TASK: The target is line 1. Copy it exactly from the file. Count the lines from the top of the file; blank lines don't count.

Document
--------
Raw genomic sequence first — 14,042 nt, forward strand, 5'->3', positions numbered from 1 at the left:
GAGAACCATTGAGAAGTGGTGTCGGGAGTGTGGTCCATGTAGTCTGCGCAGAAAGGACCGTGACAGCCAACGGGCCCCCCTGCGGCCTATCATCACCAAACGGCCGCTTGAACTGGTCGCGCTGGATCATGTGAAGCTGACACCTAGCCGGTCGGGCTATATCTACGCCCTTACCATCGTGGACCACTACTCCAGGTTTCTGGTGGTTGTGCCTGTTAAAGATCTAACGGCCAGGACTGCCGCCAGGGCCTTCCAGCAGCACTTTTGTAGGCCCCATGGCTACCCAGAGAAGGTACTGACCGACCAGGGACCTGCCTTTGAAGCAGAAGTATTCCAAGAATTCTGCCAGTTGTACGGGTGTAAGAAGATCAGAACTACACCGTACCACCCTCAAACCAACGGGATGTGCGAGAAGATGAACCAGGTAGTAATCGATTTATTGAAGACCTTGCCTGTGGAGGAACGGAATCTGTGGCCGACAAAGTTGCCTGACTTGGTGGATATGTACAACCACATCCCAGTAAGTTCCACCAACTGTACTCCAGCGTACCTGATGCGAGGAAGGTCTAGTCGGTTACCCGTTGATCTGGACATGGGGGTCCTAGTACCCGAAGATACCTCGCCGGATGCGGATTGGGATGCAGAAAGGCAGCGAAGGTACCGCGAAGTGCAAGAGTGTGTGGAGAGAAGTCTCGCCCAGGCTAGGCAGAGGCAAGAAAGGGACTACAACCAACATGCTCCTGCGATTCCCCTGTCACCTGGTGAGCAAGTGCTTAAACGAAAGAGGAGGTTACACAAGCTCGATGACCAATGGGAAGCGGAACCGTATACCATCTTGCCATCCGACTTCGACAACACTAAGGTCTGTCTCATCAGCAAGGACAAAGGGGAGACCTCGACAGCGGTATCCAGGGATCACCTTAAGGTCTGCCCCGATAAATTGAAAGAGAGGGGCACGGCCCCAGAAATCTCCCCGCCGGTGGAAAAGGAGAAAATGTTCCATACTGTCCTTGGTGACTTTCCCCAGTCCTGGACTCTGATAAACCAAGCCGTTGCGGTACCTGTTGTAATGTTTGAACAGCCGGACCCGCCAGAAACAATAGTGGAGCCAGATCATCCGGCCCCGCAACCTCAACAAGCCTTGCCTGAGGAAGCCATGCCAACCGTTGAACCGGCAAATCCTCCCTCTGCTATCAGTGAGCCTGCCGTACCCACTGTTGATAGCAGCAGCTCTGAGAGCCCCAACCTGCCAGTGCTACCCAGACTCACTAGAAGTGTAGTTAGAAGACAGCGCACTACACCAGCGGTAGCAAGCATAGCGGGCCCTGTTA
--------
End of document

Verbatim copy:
Raw genomic sequence first — 14,042 nt, forward strand, 5'->3', positions numbered from 1 at the left: